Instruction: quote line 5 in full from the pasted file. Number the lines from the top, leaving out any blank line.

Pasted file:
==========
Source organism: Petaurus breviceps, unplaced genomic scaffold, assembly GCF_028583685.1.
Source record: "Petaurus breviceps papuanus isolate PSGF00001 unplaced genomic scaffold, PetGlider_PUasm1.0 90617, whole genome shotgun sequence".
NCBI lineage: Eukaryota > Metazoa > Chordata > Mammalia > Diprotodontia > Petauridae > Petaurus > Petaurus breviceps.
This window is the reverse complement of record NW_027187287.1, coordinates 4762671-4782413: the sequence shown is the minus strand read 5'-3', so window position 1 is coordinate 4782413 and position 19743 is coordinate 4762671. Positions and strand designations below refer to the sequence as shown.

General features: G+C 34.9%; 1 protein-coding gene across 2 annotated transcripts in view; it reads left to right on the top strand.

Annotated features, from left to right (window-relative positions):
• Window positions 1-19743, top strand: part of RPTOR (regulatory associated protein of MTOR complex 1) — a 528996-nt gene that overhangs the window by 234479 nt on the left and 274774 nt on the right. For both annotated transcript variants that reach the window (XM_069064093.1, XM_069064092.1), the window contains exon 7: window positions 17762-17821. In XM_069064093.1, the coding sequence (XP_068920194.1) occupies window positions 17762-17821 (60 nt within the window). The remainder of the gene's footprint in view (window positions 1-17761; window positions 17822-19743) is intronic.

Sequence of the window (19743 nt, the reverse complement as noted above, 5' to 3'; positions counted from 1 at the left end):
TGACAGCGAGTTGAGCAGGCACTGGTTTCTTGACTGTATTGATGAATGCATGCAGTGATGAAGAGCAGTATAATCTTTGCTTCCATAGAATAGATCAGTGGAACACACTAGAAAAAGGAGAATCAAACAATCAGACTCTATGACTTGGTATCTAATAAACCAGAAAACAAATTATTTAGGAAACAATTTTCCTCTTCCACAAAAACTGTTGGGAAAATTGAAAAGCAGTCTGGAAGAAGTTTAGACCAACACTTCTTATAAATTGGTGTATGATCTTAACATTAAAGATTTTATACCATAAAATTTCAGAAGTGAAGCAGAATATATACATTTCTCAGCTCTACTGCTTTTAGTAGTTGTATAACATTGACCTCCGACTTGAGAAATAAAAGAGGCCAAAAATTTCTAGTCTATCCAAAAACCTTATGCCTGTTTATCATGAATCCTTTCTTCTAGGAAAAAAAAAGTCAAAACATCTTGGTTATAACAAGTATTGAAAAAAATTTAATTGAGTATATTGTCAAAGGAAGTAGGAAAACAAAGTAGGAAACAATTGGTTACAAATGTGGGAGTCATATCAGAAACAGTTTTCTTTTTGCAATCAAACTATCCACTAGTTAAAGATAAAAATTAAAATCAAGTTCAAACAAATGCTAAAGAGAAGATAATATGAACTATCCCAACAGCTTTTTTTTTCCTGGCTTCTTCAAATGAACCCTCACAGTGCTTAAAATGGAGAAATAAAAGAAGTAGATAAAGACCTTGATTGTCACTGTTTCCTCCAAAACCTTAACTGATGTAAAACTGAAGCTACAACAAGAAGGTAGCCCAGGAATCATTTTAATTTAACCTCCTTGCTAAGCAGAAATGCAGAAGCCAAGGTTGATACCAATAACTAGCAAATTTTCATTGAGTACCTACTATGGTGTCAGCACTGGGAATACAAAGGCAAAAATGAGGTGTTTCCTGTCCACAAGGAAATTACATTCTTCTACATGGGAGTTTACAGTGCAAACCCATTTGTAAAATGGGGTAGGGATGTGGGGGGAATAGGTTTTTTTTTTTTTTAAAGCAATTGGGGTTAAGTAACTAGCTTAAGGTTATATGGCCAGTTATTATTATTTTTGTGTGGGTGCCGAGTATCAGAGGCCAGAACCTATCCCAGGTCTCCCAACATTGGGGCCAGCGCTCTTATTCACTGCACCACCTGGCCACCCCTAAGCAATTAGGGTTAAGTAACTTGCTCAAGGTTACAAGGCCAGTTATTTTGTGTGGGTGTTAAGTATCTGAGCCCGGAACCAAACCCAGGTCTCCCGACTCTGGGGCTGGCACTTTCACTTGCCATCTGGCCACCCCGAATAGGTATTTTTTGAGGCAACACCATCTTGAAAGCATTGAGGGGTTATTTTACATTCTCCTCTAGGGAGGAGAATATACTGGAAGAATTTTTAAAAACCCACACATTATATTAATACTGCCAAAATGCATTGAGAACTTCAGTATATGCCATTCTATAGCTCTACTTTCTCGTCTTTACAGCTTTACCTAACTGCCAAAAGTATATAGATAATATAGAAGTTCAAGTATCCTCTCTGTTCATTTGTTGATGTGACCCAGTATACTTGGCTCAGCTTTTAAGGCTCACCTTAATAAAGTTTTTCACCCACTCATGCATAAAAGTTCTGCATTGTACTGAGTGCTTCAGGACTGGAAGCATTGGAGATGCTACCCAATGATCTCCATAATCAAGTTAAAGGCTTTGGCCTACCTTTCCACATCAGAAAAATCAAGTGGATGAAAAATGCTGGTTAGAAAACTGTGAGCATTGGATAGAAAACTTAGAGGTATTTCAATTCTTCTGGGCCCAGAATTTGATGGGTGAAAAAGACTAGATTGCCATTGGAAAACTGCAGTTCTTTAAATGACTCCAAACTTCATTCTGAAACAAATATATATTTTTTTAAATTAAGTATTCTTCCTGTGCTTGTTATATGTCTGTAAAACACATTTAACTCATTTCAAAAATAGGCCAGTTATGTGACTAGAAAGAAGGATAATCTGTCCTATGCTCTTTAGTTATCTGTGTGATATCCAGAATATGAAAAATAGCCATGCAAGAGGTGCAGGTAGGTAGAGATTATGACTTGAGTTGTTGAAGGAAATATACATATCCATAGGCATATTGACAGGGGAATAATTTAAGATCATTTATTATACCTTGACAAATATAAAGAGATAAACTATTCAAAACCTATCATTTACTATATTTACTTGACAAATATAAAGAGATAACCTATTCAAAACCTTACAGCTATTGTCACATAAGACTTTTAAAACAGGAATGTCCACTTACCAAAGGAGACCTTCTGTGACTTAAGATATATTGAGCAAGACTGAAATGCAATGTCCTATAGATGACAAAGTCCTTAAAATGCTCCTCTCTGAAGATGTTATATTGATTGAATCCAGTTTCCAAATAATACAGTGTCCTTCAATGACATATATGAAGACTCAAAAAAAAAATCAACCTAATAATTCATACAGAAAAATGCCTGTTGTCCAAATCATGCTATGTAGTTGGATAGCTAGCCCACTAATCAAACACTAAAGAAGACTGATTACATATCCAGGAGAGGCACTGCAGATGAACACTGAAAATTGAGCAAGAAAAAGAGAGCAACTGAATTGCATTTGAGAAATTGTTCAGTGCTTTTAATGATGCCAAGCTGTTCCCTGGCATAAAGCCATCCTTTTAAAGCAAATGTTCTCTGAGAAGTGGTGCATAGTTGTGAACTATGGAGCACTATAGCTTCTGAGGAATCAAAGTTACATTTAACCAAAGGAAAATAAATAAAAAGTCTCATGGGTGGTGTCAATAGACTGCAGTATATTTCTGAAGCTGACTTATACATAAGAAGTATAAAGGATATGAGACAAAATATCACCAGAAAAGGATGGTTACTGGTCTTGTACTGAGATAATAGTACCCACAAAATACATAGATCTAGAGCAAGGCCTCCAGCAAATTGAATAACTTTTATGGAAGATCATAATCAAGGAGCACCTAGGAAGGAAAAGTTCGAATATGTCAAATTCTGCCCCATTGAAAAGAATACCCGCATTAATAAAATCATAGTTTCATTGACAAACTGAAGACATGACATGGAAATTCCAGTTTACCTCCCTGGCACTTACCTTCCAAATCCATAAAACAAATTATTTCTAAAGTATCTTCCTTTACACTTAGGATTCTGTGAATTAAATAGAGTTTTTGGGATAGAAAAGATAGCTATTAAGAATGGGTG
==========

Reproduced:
General features: G+C 34.9%; 1 protein-coding gene across 2 annotated transcripts in view; it reads left to right on the top strand.